Looking to install a sump pump in your home or business? While there are many considerations to make when undertaking a major plumbing job, one of the biggest things is the cost of having a sump pump installed. The device itself can be expensive, and the job includes labor costs, especially when you have a professional plumber do the job for you. However, if you want the job done right and as fast as possible, hiring a plumber to install a sump pump is the wisest choice.
So, do you have the budget for sump pump installation? Let’s look at some of the key factors in determining how much installing sump pump costs.
What is a Sump Pump?
As you may know already, a sump pump is a plumbing device that takes water from Point A and discharges it at Point B. Usually, sump pumps are installed below grade since that allows water to run towards the pump so it can be collected and sent off. There are two kinds of sump pumps that you can choose from pedestal and submersible.
Sump pumps can be installed inside or outside of the house. Indoor pumps are typically found in the basement and are great in areas (and basements) prone to flooding.
General Sump Pump Prices
The cost of a sump pump depends on the kind you want and the bells and whistles that come with it. On average, a sump pump costs anywhere between $100 and $1,000—but don’t let the lower end of the range fool you. Cheap pumps are not reliable.
Sump pumps range between ¼ and 1 horsepower motors, which might not seem like a lot, but surprisingly, most households do well enough with a ½ horsepower motor. A plastic model will run around $150-$250, while the sturdier metal models can cost a couple of hundred dollars more. Meanwhile, steel pumps with a ½ horsepower motor can cost upwards of $300.
Submersible sump pumps are more expensive than pedestal versions because they need to go underground and can require extra labor if your basement is already finished.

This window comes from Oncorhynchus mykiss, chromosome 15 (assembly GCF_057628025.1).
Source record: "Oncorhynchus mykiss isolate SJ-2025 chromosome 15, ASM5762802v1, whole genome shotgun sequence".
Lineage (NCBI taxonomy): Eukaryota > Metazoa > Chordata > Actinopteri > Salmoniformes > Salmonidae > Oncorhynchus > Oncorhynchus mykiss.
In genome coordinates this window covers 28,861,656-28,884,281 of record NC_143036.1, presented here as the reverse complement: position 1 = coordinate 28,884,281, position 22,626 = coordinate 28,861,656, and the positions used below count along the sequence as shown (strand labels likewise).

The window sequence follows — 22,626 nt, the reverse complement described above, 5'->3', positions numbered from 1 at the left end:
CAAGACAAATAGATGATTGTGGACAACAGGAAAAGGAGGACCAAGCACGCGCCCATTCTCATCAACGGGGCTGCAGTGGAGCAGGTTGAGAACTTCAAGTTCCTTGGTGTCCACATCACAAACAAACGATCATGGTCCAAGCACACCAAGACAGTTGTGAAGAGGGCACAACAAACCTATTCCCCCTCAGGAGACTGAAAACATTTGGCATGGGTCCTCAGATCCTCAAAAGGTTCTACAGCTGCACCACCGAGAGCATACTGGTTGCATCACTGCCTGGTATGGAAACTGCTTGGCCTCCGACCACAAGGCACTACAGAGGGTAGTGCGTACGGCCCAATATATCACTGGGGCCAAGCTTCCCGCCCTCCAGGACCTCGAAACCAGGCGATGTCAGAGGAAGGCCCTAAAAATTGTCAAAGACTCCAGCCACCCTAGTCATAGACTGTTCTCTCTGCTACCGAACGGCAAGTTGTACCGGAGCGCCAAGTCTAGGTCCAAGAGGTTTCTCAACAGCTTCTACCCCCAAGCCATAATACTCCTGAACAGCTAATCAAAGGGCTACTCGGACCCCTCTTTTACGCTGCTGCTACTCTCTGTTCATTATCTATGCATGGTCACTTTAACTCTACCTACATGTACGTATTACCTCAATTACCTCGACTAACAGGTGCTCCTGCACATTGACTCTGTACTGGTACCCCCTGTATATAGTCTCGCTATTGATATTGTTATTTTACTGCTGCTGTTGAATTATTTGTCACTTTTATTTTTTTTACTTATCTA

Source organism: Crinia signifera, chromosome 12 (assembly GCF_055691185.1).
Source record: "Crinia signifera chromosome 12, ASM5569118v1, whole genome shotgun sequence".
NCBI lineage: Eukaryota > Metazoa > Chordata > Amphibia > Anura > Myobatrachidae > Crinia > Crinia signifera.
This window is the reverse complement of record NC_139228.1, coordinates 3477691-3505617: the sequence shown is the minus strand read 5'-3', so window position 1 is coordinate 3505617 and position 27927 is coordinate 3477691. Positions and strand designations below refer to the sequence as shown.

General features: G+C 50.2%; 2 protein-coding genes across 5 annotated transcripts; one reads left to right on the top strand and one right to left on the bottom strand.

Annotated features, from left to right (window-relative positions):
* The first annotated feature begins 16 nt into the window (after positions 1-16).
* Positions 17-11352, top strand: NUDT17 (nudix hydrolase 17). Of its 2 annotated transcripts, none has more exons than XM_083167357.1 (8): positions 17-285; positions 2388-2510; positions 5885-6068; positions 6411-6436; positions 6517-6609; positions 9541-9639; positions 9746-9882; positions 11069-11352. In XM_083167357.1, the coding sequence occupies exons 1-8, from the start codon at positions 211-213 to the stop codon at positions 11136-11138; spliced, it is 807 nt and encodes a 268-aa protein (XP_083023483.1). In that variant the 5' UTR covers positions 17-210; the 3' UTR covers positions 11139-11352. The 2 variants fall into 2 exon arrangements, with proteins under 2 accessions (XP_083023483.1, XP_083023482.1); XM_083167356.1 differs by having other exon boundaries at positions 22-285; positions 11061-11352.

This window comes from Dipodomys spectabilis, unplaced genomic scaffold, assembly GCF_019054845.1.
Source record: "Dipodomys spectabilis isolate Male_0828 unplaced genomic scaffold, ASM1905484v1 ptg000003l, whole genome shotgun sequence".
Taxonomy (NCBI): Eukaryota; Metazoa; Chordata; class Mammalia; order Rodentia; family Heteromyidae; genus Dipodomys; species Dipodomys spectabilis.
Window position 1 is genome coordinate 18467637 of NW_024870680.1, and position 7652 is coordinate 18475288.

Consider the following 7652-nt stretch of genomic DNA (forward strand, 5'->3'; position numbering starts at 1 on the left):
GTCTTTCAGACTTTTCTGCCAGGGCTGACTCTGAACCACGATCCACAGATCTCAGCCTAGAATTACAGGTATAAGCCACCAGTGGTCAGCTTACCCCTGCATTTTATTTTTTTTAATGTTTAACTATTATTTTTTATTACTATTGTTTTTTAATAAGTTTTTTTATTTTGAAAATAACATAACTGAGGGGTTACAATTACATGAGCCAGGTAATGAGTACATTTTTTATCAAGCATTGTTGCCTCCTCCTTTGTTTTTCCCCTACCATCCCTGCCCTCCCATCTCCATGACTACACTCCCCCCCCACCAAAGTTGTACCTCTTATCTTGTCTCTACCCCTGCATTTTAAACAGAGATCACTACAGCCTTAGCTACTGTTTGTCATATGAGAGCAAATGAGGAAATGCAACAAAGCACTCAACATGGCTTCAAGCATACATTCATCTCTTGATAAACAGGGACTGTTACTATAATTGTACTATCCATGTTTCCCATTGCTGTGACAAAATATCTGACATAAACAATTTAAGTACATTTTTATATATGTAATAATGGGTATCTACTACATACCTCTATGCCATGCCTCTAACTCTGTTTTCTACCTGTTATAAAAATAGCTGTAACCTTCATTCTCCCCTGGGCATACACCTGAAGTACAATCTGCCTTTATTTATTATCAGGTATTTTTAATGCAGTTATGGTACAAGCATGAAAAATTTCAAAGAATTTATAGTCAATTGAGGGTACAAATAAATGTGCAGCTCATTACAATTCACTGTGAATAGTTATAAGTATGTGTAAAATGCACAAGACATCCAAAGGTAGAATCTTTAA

Installation Cost Influencers
Here are some factors that go into deciding how much sump pump installation costs:
- Location – This applies to two things: geographical location and where the pump is being put in the basement. Just like real estate, plumbers can charge based on where you are on the map. Next, consider where the submersible or pedestal sump pump must be placed and the work that goes into that.
- Flooring – If you choose a submersible pump, you may have to dig through gravel, concrete, cement, and other materials before the pump can be installed. This increases the cost exponentially.
- Backup pumps – Since you should always have a backup sump pump, you should think about getting one during installation; but again, this increases the cost.
- Drainage – How do you plan to discharge the water and where is it going? The price will be bumped up depending on how drainage is dealt with.
- Hardwiring – You might have to hardwire the sump pump if the cord is not long enough to reach the outlet. This can cost an additional $1,000 to $2,000.
DIY or Hire a Plumber?
Hiring help might not be your thing, but you should never take risks with something as important as a sump pump. A pro ensures the job is done right, without mistakes. After all, correcting plumbing mistakes usually cost more than the original problem! If you are concerned about the price, you should hire a plumber. That said, if you can DIY and have the experience, the cost of sump pump installation can be reduced close to 70% of the average cost by doing it yourself.
How much does it charge to install a sump pump? All things considered, such as the cost of hiring a professional plumber, purchasing the hardware and the sump pump, installing it, and other little costs here and there, the average cost can be anywhere between $100 to $3,000, with the median cost running around $750 to $1,200. But since water damage alone can cost $2,000 or more in repairs, installing a sump pump can save you a lot of expense later on!